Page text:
By Ashley Peterson
If you are looking for a nearby adventure, the most accessible 14ers from Gunnison are Shavano (14,229’) and Tabeguache (14,155’). Shavano is named after a Ute war chief whose name was “Tarbiochaket,” but he did not often go by this name. French fur traders called him “Chavaneaux,” which translates as “blue flowers,” but was Americanized to the current “Shavano.” Shavano was the war chief to Chief Ouray of the Tabeguache band of Utes starting in the 1850s, and that is where these two peaks derive their names.
Chief Shavano was memorialized with a mountain naming for his acts of peace. In the 1860s, he helped Kit Carson stop a young Ute warrior who wanted to attack some white settlers, and likely kept violence from occurring. He was also part of a mediation process in 1873 that kept the Colorado Territory from open conflict between miners and the Utes.
If you leave town and head east towards Monarch Pass before you hit Salida you will find the road that will take you to these two. This is all BLM land and there are tons of great campsites here for before and after your hike. Due to their proximity to Gunnison, they were some of the first 14ers I summited!
As always, before heading out, CHECK THE WEATHER. And once you have checked it, check it again. And I don’t just mean with your phone’s standard, lackluster weather app. Use NOAA’s app or something equivalent. Monsoon season and afternoon thunderstorms in the winter are no joke. Be prepared to turn around if conditions change when you’re hiking. Start in the morning, as early as you’re willing. Prepare yourself as best you can with the necessary food, water, and gear before setting out.
My camp just off the BLM road
Shavano and Tabeguache are connected by a saddle, so you’ll hit Shavano first, and if you feel like continuing, you can drop down in the saddle and then climb back up to summit Tabeguache. Roundtrip the total hike is approximately 11 miles and rated Class 2 due to some looser, chossy sections.
This is a great hike but if you’re going to do both peaks, be warned, you lose about 600’ of elevation as you’re descending into the saddle and will need to gain it back for the next summit. Doing Shavano by itself is still 9 miles, so tacking on the extra peak for only two extra miles is definitely worth it if you’re feeling good!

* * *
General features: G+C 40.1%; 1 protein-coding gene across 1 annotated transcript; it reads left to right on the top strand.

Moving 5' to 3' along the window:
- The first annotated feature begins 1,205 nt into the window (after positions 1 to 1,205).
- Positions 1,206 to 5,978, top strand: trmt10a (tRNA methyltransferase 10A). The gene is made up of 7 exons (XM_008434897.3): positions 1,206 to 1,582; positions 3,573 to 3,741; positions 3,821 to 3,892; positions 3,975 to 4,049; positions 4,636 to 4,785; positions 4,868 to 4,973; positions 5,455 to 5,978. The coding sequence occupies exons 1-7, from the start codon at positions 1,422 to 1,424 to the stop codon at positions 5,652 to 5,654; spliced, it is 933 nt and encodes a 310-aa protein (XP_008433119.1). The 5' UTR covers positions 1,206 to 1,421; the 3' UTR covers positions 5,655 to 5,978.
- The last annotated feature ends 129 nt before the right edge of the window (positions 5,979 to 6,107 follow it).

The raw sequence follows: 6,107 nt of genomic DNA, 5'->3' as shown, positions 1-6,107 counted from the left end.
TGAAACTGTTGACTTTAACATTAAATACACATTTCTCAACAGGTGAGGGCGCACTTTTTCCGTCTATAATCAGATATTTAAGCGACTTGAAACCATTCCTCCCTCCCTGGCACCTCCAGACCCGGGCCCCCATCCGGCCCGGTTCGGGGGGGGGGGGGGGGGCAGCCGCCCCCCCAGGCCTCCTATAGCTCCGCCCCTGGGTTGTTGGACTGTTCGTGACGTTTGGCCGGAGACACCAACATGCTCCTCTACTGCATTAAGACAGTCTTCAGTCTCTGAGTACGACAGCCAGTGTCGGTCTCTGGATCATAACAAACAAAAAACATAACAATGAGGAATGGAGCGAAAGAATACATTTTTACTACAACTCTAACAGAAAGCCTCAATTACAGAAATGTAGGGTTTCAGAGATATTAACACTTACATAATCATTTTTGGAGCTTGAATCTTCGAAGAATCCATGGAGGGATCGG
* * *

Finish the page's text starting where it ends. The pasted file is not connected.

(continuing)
Looking up at Tabeguache
When you are all done, head back to the BLM land, make some food, and hang up your hammock for the perfect end to an awesome day.
If you continue driving past Monarch and turn left onto Hwy 285, before you hit Buena Vista, you will take a left and eventually find yourself at Antero’s ungodly 4×4 road. The drive from Gunnison takes a little under 2 hours. (You can use AllTrails to get directions to right here). I have taken the Hobo Rocket (my 4Runner) on some gnarly 4×4 roads. But this. This is different. It is extremely rough.
If you do not have some crazy lifted beast of an offroading machine, please do not drive this road. It is not worth it! I drove about 2 miles up before I stopped and hiked the rest of the way; I had already hiked Huron, another 14er, and was trying to shave off mileage but the road was just too rough for me. It is a long hike, so I can see the temptation to drive, but you have to do whatever you are comfortable with, and what your car is capable of.
This peak was named after Chief Antero of the Uintah band of the Ute people. Antero is well known for its gem deposits and has one of the highest concentrations of aquamarine in the United States. It stands at 14,269 feet tall, making it the tenth highest 14er in Colorado, and falls within the Sawatch range.
From the lower trailhead, below the gnarly 4×4 road, the hike is 15.5 miles with an elevation gain of somewhere near 5,000 ft. The hike is almost entirely on a road of round rock the size of your fist. These rocks get annoying to walk on after a while, and they are particularly slippery on the descent, so watch your step. There will also be OHVs and Jeeps passing you along the trail as these guys can make it almost all the way to the summit. The summit had a beautiful view on another glorious bluebird day, but as the route is almost entirely on a road, this was not one of my favorite hikes.
If you want to hike one of the least popular 14ers, “the loner peak”, head to San Luis Peak (14,014’). The standard route is Class 1 and around 14 miles roundtrip. I don’t know why this summit is so unpopular, it might be because it is so out of the way without any other nearby 14ers, or because the hike itself is fairly uneventful, but whatever the reason, I appreciated the seclusion of this hike.
Instead of a sizeable parking lot like virtually all other 14ers I have been to, this trailhead is just a pull-off on the side of the road called Stewart Creek. It is a decent hike that meanders through the woods and valley before gaining the ridge and crossing quite easy rock to the summit. The sun rose just before I gained the ridge, and it was most certainly a beauty.
These hikes are all easily accessible from Gunnison. Being prepared will help you have a wonderful time on these mountains.
As always, happy peak bagging!